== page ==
On a hot summer afternoon, especially on Sundays, I’m always compelled to think back on one specific experience from my early childhood. I must have witnessed it often and it must have made, despite its endless dullness, a big impression, for otherwise I cannot explain why I keep thinking back on it. It was always pretty silent around where we lived; there was hardly any traffic, besides the occasional cyclist. But on summer’s Sunday afternoons that silence could suddenly become an entity on its own. Then it wasn’t silent, but there was the silence. That silence was present and besides that there was nothing except for heat. Or perhaps I should say that there was only that languid heat, hot silence over a dusty world. A summer afternoon back then still was: a dome of silence over warm sand and breathless trees, so rural that nobody knows about it, because it is yet to be discovered.
Those summers are gone and that rural character has been broken open, made productive for recreational purposes. Only the memory is still there and it keeps coming back. But my memory is not one of a tourist who has experienced a siesta in an Italian village; it is one of a native who didn’t know what he had until he lost it. That is a tremendous difference. We know nothing as well as that which we can remember from very early on. And it is precisely that which we’ll never find back, no matter where we look for it, for we only know it thanks to the fact that it is no longer there.
But the scenery, which so far has been written and thought about often, has to be supplemented with a sole, essential trait. With that silence, that heat and that dust, went the continual, yet somewhat languid cackle of chickens. To my ears it didn’t sound triumphant or liberated, as when they laid eggs, but more moaning, complaining and powerlessly protesting. While the people and the trees were resting and waiting, it appeared as though the chickens got the feeling they were left alone and that panicked them. They were sitting in the warm sand to deliberately make themselves dirty and then repeatedly stood up again to shake their feathers. Others were in the henhouse, grumbling and whimpering. But their protest against the silence completely belonged to the warm Sunday afternoon, it was a built-in disruption that only confirmed order. That dumb and droning cackle was the network in which the silence was being caught and held.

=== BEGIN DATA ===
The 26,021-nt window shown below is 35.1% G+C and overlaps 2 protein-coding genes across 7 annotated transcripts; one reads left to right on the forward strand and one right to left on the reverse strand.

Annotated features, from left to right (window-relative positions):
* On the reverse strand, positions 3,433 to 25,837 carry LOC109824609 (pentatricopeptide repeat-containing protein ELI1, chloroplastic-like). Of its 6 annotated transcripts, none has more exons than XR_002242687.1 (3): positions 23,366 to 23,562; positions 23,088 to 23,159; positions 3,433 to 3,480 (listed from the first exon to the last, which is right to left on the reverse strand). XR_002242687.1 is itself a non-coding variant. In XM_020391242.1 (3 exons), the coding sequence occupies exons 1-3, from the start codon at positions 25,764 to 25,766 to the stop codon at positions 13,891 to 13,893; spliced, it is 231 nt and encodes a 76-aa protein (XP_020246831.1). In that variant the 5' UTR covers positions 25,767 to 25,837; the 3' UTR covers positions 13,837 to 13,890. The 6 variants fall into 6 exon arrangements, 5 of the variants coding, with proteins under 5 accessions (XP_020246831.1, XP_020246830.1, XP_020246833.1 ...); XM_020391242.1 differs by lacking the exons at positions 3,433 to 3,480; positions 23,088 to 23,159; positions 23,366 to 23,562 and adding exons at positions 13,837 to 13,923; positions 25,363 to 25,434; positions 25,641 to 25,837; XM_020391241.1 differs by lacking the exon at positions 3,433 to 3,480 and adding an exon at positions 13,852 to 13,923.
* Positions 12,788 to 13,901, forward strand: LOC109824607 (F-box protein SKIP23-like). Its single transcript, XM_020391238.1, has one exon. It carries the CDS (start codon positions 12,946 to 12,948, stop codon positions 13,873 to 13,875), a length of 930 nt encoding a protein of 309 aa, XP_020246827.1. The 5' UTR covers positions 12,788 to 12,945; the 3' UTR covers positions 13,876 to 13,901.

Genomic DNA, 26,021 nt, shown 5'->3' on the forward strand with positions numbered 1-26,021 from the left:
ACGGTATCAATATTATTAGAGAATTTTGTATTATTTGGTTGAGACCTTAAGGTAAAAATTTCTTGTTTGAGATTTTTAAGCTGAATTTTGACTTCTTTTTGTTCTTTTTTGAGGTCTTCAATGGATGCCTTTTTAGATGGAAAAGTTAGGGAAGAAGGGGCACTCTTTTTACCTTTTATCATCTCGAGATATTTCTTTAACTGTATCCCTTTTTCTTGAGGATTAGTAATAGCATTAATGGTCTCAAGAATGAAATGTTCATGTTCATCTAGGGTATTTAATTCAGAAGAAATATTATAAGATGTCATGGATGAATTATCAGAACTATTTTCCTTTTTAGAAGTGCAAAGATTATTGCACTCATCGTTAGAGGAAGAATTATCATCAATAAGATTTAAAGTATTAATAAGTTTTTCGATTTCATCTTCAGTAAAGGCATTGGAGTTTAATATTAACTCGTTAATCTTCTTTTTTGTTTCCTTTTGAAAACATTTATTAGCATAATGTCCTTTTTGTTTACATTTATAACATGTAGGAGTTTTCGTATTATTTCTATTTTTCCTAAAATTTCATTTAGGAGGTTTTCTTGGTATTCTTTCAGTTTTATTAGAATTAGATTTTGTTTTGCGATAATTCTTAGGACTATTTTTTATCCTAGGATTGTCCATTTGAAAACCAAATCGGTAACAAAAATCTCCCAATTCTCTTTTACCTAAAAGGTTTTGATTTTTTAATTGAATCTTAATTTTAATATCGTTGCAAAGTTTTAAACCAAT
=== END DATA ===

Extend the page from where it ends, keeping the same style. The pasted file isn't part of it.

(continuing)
From such afternoons came an endless, but summery dullness. That happens, I think, because there was such an abundance of it. The hour did not need to be taken advantage of, it was there anyway, like lost time between lunch and praise. It wasn’t really in the program, it was more of a leak in closed time. We didn’t impatiently wait for it to be over, but underwent it without realisation of time. On such a hot afternoon time stood still for a while and nobody knew with certainty whether it would start up again afterwards. Maybe that’s why the chickens panicked a little and with their cackle started to count the seconds of a lost hour, a misplaced rest of activity in a moment saturated with boredom.
For me, I don’t remember what I did in those afternoon hours and whether I did anything. Looking back I believe that I had my hands full with undergoing the situation and had no need to do anything with it. The consideration that the elderly shouldn’t be disturbed in their much-needed rest did not play any part in it, as far as I can remember. Existence in its entirety had suddenly become static. Compared to that tremendous silence the dumb cackle of the chickens was almost nothing, no more than the classical barking of the dog in the distance. But that was at night.
The strange part of such a recollection is that it, no matter how personal and individual it seems, can be shared so easily. Then it turns out to be a possession of many. Our own autobiography coincides for a surprisingly large part with that of others. It all seems very subjective, but in the end it relates to the same world with sun, sand and chickens. People are in touch with each other through the things, more than directly through their feelings. So the summer afternoon is a given that keeps coming back in literature.
Friedrich Nietzsche has based his philosophy of ‘the great afternoon’ on this and about that one books have been written also. It has something to do with the experience of a Southern afternoon, dangerous and blissful, with the completion of the times and the eternal return. A somewhat touristy homesickness to the far and idealised South marks a part of these thoughts -to my taste- as book wisdom and scholarly foolery. Without autobiographical recollections there is no wisdom to be expected from the great afternoon, only statements such as these: ‘That is the great afternoon, in which man stands in the middle of his trajectory between animal and Übermensch.’ When I read something like that, I suddenly hear cluck, cluck, cluck. With Nietzsche, there are no chickens cackling through it; sir does not wish to be disturbed in his dream. To my ears these disrupting false notes of dumb chickens sound like the most beautiful music: they keep the Übermensch at bay.